Also, how can it it aid retailers to open longer on a Sunday, even the larger ones, as a means of increasing their profitability by bringing in more shoppers to spend even more money than they already are or can.  Lets face it there is a financial wilderness upon us.  We open up our browsers each day and read the news [don't do print newspapers unless I am on the train and there is a freebie there] or hear another report telling us that we have even less in our pockets to spend, because the price of fuel, gas , electric, food, has gone up yet again.  And then of course there is the impact of economic loss to industry in the service sector particularly and in local authorities where people who have not been given a pay rise for a number of years, are now being told, ' you can keep your job but we cannot afford your current salary, so what is it to be,? your job on a reduced salary or redundancy? What would you do, what can you do?

And, if you are lucky enough [or some might say, unlucky enough] to keep your job and on a reduced salary, you are still seeing the swingeing tax rises that we still have to pay through PAYE, VAT, etc. etc.

So just where do these people who want to see a total relaxation of the trading laws for Sunday, think that Mr and Mrs Average are going to find the money to spend during these extra opening hours.  I know it isn't always as simple as I make out and that there are some people out there who either are still getting good wages, or there are those who have diligently saved and have money in the bank to allow them to continue to maintain their lifestyle, but surely these are in the minority and can not in themselves justify the sweeping away of the remaining Sunday trading  laws, can they?

The AA website reports that fuel sales have dropped by 1 BILLION litres [how many zero's is that] in the first 3 months of this year. Fuel Sales Fall First quarter petrol and diesel sales drop by one billion litres .  If people cannot afford to put fuel in their vehicles, how can they get to the retail malls to spend the money to justify extending their opening hours, it is nonsense.  And what does the government do, they increase the duty we pay on it!  Crazy, crazy crazy.  It's a bit like me working for a commercial garage in the 80's and a pay rise was announced, as it turned out it worked out to be one shiny penny, no point really.  Now I wasn't, although I could have been but never did on principle,  claim any state benefits, but others I worked with, were and did.  The additional one pence on their wages just tipped them over the limit for benefits and ended up costing them their rent rebates and other allowances, and that is another story......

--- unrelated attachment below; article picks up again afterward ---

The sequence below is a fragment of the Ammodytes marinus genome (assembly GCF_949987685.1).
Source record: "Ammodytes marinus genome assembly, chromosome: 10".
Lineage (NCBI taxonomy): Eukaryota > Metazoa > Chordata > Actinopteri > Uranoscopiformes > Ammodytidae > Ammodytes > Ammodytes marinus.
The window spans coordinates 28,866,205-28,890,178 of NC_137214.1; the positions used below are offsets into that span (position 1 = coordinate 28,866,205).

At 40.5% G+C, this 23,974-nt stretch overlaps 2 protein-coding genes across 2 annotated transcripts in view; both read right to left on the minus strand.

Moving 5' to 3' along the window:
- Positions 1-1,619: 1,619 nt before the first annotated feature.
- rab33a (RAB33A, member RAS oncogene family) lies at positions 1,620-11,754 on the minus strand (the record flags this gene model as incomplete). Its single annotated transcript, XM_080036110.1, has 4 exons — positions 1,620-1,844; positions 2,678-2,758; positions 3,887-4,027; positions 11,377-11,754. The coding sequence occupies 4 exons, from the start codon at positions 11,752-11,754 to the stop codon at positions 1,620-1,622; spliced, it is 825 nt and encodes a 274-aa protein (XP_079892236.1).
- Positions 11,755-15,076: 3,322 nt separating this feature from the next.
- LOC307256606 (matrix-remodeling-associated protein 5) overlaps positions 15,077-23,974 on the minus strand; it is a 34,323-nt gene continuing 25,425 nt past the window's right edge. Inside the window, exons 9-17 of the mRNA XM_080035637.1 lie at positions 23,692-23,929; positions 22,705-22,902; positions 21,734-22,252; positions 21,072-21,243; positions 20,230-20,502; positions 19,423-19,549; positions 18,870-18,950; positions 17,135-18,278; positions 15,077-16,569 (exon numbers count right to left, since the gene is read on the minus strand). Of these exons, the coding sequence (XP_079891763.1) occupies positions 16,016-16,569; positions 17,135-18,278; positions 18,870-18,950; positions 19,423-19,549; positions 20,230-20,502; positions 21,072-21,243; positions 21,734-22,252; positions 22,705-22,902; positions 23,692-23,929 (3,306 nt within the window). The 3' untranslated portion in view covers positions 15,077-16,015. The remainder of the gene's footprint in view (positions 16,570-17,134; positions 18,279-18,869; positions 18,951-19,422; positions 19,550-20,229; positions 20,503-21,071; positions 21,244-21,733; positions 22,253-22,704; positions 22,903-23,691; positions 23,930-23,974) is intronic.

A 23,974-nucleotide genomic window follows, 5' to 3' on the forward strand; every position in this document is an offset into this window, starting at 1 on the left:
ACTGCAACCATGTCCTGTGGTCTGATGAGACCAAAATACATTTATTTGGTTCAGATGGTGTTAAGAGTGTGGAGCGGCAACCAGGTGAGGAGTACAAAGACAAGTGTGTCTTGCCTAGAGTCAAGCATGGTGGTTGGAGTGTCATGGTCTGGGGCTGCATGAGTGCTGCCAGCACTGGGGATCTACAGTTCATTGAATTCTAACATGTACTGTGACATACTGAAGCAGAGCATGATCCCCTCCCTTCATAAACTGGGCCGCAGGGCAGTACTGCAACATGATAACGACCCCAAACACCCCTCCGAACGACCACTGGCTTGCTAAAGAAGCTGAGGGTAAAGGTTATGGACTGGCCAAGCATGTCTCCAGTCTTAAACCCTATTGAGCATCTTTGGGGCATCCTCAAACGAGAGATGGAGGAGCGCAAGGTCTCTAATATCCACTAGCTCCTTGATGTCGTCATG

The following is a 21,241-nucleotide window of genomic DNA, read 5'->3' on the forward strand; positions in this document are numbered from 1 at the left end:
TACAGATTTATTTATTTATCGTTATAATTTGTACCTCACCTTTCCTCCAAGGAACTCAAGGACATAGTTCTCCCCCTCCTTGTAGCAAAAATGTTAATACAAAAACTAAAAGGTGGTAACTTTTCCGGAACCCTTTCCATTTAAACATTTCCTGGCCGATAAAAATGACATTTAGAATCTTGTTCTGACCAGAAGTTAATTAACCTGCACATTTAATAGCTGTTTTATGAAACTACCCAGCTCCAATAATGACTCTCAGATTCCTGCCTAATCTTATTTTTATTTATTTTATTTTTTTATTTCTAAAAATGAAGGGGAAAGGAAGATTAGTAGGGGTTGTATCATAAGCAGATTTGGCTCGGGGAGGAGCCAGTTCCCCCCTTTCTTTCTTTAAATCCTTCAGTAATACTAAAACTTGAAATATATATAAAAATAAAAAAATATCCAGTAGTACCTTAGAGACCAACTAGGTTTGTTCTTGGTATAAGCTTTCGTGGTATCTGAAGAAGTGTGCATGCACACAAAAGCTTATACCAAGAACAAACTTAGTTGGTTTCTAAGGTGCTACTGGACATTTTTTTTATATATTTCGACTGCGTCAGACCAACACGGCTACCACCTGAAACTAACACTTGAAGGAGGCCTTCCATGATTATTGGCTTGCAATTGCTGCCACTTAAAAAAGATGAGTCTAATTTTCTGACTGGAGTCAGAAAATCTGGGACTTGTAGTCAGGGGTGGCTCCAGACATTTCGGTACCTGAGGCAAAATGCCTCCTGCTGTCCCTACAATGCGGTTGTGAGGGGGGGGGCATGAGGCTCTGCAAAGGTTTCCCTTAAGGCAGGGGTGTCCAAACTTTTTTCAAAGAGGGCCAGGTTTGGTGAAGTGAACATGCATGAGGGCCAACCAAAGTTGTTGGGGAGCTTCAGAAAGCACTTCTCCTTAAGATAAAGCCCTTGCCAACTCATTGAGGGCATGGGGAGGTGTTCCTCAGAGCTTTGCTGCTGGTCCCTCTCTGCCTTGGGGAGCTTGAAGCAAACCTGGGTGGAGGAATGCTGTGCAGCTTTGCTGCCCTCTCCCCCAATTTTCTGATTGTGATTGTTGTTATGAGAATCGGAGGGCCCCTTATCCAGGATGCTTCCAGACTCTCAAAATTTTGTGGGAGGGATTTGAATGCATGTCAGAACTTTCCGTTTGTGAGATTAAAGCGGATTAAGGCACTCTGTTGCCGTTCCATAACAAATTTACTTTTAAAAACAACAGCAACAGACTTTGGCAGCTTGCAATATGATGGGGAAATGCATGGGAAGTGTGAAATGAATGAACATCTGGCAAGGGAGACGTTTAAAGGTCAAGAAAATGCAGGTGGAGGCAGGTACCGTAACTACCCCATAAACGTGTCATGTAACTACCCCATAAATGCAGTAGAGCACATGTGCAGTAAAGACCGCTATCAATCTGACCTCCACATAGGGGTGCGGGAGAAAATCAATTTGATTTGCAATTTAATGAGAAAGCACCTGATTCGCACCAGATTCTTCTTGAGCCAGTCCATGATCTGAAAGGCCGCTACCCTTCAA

So, finally, for this part at least, is there a beneficial and economic reason for shops to be allowed to open for longer on a Sunday, I say NO, but what do you say?

My other reason, and for me personally, this is the crux of the argument.  I do know that other people will have similar arguments and jump on MY bandwagon, but this is my own personal reason for not wanting large shops and shopping malls to open for longer and as far as I am concerned I would be quite happy and content if they were closed down on Sunday's all together.

 I have three grown up children and have been married for 35 and a bit years.  My two eldest, daughter  Marie and son Brian work in the Restaurant and Pub industry. They choose to work long unsociable hours for the benefit of their employers and customers.  [Brian is actually the leaseholder of his own little pub and his hours of work is reaping benefits and he is bucking the trend in that area by ever  increasing sales figures]  The Sun Bethnal Green But long and unsocial hours was and is the case in pubs and restaurants long before shops were allowed to open past tea time and at weekends and is steeped, whether rightly or wrongly, in tradition.  In an effort to increase turnover and maximise profits, Marie is now having to get up at 5 AM to get to her restaurant, a Harvester, as that company have now also started for the first time doing breakfasts, so the hours are even more unsocial and long.  All of this while raising  five year old twins.  My third child, Jennifer a mother to three girls eight, five and 4 months, is a part time class assistant at the local school.